Second Lieutenant John Munroe Butler

John Butler, University of Colorado sophomore, 1939.
John Butler, University of Colorado sophomore, 1939.


Insignia of VMF-221, The Fighting Falcons

Service Number: O-007078

Birth and Early Life:
John Butler was born on July 31, 1919. He was raised in Sugar City, Colorado by his parents Thomas and Agnes. With his older siblings working for the town sugar mill, John elected to go to college; he attended the University of Colorado in Boulder, intending to graduate with the class of 1941. He was active in the Mortar & Pestle Pharmacy club and may have wanted to become a doctor, but abandoned his studies after his junior year.

Enlistment and Boot Camp:
Butler joined the Reserves on April 29, 1940, and was immediately appointed a Private First Class. He attended the Western Platoon Leaders junior course in California before being selected for aviation training at Long Beach. He passed his elimination training and was offered a place as a cadet at the Pensacola, Florida aviation training station in December, 1940. Butler learned quickly, and on October 10, 1941 was awarded his wings and a commission as a second lieutenant – naval aviator.

Wartime Service:
Butler was serving with Headquarters squadron, Second Marine Aircraft Wing when the war broke out; within weeks, he and a handful of other new pilots had been transferred to Marine Air Group 21 for distribution among the new squadrons that were quickly forming to defend American bases in the Pacific.

On March 28, 1942, Second Lieutenant Butler debarked from USS Curtiss along with a handful of equally green pilots, and surveyed his new duty station: Midway Island. As a qualified fighter pilot, Butler was placed at the controls of a F2A-3 Brewster Buffalo (Bureau Number 01537) with the newly formed squadron VMF-222. Butler was barely out of training, and spent the next two months were refining his skills and preparing to defend the tiny island against a Japanese attack. He was transferred to VMF-221 on Midway Island effective April 12, 1942, and became wingman to Captain John Alvord.

Date Of Loss:
On the morning of June 4, 1942, Butler was in the cockpit of Buffalo MF-4 when the order came to warm up the engines. Reports of enemy air activity were coming in thick and fast to the Midway radio station, and every man on the island knew that this was the day for which they had been preparing.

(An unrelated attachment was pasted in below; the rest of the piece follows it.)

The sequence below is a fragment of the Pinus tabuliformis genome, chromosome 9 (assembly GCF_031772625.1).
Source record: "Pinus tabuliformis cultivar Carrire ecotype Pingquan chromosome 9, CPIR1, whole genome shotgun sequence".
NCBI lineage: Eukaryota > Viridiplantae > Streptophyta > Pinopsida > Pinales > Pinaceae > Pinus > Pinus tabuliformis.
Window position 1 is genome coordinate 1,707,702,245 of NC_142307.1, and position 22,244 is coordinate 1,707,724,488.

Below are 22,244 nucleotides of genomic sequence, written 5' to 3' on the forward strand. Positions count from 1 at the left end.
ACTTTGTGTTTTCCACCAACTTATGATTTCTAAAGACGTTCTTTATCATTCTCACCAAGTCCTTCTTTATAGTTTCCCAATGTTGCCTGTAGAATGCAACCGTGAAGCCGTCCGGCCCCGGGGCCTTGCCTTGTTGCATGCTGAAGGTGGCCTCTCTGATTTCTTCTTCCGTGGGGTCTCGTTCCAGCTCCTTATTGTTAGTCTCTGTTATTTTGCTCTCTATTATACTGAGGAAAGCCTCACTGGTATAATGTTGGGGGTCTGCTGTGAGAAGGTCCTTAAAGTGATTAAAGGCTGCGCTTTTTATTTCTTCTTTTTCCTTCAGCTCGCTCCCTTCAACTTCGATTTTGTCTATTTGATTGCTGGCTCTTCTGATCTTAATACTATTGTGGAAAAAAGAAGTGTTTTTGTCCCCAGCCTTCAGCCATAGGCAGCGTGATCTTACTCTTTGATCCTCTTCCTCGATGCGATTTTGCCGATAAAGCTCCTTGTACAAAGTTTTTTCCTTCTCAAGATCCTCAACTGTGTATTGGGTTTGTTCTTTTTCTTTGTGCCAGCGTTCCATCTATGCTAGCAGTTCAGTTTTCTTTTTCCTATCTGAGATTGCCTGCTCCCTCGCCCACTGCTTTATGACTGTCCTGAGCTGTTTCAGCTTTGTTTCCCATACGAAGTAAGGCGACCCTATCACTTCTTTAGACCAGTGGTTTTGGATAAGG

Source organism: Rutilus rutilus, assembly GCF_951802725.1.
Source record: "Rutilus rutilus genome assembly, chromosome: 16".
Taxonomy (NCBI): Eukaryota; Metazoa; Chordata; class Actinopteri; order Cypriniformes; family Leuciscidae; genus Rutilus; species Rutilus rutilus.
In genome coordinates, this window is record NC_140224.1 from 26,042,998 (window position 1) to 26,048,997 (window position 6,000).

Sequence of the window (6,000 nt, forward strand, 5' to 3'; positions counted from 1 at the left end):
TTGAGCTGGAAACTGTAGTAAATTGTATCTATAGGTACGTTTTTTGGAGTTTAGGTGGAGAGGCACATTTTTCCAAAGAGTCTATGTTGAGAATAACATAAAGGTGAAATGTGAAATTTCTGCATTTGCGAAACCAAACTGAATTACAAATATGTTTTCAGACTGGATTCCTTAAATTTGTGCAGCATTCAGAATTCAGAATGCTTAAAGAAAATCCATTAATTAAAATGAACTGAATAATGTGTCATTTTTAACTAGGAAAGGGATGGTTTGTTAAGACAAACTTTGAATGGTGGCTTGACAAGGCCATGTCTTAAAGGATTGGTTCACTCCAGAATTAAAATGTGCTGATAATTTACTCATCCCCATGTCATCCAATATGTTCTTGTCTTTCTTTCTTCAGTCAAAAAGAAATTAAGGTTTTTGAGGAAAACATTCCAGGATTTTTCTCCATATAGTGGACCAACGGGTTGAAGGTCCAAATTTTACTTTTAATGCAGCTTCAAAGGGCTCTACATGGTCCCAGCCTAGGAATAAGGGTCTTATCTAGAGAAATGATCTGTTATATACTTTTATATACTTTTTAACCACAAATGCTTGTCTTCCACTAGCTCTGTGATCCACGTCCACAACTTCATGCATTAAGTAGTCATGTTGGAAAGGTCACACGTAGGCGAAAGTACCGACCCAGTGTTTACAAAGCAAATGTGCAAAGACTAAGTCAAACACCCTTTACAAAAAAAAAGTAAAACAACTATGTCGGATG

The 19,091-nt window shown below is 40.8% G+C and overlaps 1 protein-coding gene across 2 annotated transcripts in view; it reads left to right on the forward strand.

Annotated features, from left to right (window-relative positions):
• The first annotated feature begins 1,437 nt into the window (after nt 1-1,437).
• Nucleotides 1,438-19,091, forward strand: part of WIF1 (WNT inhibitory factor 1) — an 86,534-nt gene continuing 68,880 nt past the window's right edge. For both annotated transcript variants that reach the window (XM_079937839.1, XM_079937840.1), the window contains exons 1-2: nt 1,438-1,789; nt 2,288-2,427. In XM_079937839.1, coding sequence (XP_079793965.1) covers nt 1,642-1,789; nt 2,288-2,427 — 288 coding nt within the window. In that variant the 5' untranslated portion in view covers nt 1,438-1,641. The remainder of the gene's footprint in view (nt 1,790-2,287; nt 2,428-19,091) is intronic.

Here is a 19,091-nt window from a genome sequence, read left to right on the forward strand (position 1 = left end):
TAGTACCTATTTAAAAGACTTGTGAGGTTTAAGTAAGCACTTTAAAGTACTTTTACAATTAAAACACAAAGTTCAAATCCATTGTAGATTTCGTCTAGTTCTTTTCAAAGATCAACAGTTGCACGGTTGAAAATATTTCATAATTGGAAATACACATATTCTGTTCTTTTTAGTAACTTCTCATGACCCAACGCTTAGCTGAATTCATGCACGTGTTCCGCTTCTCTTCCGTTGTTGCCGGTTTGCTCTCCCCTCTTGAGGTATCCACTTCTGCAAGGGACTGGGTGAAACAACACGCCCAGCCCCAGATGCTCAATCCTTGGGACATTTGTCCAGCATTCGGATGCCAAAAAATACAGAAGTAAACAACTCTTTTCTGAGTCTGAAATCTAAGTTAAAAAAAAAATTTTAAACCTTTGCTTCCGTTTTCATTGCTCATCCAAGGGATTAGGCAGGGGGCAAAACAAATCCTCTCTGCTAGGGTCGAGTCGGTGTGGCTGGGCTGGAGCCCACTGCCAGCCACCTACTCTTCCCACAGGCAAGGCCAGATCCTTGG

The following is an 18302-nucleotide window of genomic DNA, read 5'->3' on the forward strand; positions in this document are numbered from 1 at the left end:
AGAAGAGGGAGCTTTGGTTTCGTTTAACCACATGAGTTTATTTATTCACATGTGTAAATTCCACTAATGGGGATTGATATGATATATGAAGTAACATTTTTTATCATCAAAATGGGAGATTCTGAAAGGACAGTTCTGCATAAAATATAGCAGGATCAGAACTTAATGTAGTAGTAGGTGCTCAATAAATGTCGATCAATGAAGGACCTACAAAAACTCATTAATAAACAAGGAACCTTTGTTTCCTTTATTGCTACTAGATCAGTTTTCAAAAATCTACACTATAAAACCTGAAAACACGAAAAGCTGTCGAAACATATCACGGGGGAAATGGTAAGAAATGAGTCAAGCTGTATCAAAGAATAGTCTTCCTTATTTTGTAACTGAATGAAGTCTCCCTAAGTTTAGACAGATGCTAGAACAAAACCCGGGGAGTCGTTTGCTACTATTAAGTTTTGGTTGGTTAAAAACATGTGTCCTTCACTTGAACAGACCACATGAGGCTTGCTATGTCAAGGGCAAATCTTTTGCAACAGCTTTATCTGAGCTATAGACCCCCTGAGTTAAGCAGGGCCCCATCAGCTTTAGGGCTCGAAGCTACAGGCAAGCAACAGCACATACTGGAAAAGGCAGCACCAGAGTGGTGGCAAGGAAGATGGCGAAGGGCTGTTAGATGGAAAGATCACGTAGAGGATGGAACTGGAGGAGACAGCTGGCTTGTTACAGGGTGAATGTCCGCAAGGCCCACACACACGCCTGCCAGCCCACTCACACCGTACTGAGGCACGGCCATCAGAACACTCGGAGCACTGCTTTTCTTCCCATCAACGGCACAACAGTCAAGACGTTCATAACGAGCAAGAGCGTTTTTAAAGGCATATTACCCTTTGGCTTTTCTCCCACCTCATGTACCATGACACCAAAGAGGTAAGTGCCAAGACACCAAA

Once in the air, Butler formed up with the leader of First Division, Major Floyd Parks. He knew he was flying an obsolete machine, and that he and his comrades would be outnumbered in the fight to come. His shock at seeing a Japanese air armada roughly five times the size of his own force must have shocked him to the core, but like a good Marine he charged his guns and followed his leader into the fray.

Noone will ever know what happened to John Butler. His entire division, save one lieutenant whose faulty engine kept him grounded, was wiped out in the dogfight that followed.

Lieutenant Butler was awarded a Navy Cross for his part in the battle.

The President of the United States of America takes pride in presenting the Navy Cross (Posthumously) to Second Lieutenant John Munroe Butler, United States Marine Corps (Reserve), for extraordinary heroism and distinguished service in the line of his profession while serving as a Pilot in Marine Fighting Squadron TWO HUNDRED TWENTY-ONE (VMF-221), Marine Air Group TWENTY-TWO (MAG-22), Naval Air Station, Midway, during operations of the U.S. Naval and Marine Forces against the invading Japanese Fleet during the Battle of Midway on 4 June 1942. Delivering a dauntless and aggressive attack against a vastly superior number of Japanese bomber and fighter planes, Second Lieutenant Butler aided in the disrupting the plans of the enemy and lessening the effectiveness of their attack, thereby contributing materially to the success of our forces. As a result of his courageous and daring tactics and because of the circumstances attendant upon this engagement, there can be little doubt that Second Lieutenant Butler gallantly gave up his life in the service of his country. He displayed the characteristics of an excellent airman in keeping with the highest traditions of the United States Naval Service.

Next Of Kin:
Mother, Mrs. Agnes Butler

Status Of Remains:
Lost at sea.

Tablets of the Missing, National Memorial Cemetery of the Pacific.
Lakeview Cemetery, Sugar City, Colorado